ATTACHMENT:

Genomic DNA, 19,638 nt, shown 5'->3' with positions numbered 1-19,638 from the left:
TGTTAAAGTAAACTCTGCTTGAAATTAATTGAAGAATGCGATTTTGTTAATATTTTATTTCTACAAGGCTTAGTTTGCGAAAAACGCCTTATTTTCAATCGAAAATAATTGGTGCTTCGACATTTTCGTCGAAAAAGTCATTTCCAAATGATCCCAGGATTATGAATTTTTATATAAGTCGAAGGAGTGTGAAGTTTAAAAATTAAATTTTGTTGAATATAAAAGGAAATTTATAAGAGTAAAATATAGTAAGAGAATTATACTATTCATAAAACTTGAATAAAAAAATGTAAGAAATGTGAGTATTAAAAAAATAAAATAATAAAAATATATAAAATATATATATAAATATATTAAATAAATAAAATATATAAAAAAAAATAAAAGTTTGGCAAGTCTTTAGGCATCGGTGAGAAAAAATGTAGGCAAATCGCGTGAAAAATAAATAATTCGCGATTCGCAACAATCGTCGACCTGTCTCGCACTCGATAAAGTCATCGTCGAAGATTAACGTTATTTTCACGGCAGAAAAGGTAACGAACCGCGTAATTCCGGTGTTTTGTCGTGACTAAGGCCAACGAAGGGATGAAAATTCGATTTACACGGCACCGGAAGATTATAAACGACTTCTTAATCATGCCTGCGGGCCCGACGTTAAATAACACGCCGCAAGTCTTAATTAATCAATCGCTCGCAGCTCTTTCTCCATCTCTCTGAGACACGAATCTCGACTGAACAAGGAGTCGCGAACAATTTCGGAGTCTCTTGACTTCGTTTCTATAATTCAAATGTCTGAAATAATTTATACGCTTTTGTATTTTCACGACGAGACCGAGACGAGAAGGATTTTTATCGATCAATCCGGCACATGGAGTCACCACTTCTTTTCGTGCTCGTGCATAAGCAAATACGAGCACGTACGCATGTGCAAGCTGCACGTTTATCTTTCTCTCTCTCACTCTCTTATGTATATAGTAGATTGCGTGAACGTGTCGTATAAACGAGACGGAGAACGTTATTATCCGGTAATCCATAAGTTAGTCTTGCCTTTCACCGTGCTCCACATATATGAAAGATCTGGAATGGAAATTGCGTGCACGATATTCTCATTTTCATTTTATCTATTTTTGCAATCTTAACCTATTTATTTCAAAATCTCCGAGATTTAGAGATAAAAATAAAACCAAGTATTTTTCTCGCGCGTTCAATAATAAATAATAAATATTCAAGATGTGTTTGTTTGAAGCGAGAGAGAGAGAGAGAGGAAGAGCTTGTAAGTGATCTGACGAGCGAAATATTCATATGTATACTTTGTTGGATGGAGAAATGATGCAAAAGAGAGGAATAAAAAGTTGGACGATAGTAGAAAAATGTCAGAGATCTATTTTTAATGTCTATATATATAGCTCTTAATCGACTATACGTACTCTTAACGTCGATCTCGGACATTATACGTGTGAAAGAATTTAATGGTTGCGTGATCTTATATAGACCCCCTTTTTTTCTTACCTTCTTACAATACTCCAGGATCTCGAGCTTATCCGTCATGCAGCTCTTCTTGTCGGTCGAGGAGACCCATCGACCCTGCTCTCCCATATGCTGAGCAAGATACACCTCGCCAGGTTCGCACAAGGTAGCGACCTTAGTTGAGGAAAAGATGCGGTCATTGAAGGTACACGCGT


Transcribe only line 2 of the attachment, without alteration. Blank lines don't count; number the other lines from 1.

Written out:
TGTTAAAGTAAACTCTGCTTGAAATTAATTGAAGAATGCGATTTTGTTAATATTTTATTTCTACAAGGCTTAGTTTGCGAAAAACGCCTTATTTTCAATCGAAAATAATTGGTGCTTCGACATTTTCGTCGAAAAAGTCATTTCCAAATGATCCCAGGATTATGAATTTTTATATAAGTCGAAGGAGTGTGAAGTTTAAAAATTAAATTTTGTTGAATATAAAAGGAAATTTATAAGAGTAAAATATAGTAAGAGAATTATACTATTCATAAAACTTGAATAAAAAAATGTAAGAAATGTGAGTATTAAAAAAATAAAATAATAAAAATATATAAAATATATATATAAATATATTAAATAAATAAAATATATAAAAAAAAATAAAAGTTTGGCAAGTCTTTAGGCATCGGTGAGAAAAAATGTAGGCAAATCGCGTGAAAAATAAATAATTCGCGATTCGCAACAATCGTCGACCTGTCTCGCACTCGATAAAGTCATCGTCGAAGATTAACGTTATTTTCACGGCAGAAAAGGTAACGAACCGCGTAATTCCGGTGTTTTGTCGTGACTAAGGCCAACGAAGGGATGAAAATTCGATTTACACGGCACCGGAAGATTATAAACGACTTCTTAATCATGCCTGCGGGCCCGACGTTAAATAACACGCCGCAAGTCTTAATTAATCAATCGCTCGCAGCTCTTTCTCCATCTCTCTGAGACACGAATCTCGACTGAACAAGGAGTCGCGAACAATTTCGGAGTCTCTTGACTTCGTTTCTATAATTCAAATGTCTGAAATAATTTATACGCTTTTGTATTTTCACGACGAGACCGAGACGAGAAGGATTTTTATCGATCAATCCGGCACATGGAGTCACCACTTCTTTTCGTGCTCGTGCATAAGCAAATACGAGCACGTACGCATGTGCAAGCTGCACGTTTATCTTTCTCTCTCTCACTCTCTTATGTATATAGTAGATTGCGTGAACGTGTCGTATAAACGAGACGGAGAACGTTATTATCCGGTAATCCATAAGTTAGTCTTGCCTTTCACCGTGCTCCACATATATGAAAGATCTGGAATGGAAATTGCGTGCACGATATTCTCATTTTCATTTTATCTATTTTTGCAATCTTAACCTATTTATTTCAAAATCTCCGAGATTTAGAGATAAAAATAAAACCAAGTATTTTTCTCGCGCGTTCAATAATAAATAATAAATATTCAAGATGTGTTTGTTTGAAGCGAGAGAGAGAGAGAGAGGAAGAGCTTGTAAGTGATCTGACGAGCGAAATATTCATATGTATACTTTGTTGGATGGAGAAATGATGCAAAAGAGAGGAATAAAAAGTTGGACGATAGTAGAAAAATGTCAGAGATCTATTTTTAATGTCTATATATATAGCTCTTAATCGACTATACGTACTCTTAACGTCGATCTCGGACATTATACGTGTGAAAGAATTTAATGGTTGCGTGATCTTATATAGACCCCCTTTTTTTCTTACCTTCTTACAATACTCCAGGATCTCGAGCTTATCCGTCATGCAGCTCTTCTTGTCGGTCGAGGAGACCCATCGACCCTGCTCTCCCATATGCTGAGCAAGATACACCTCGCCAGGTTCGCACAAGGTAGCGACCTTAGTTGAGGAAAAGATGCGGTCATTGAAGGTACACGCGT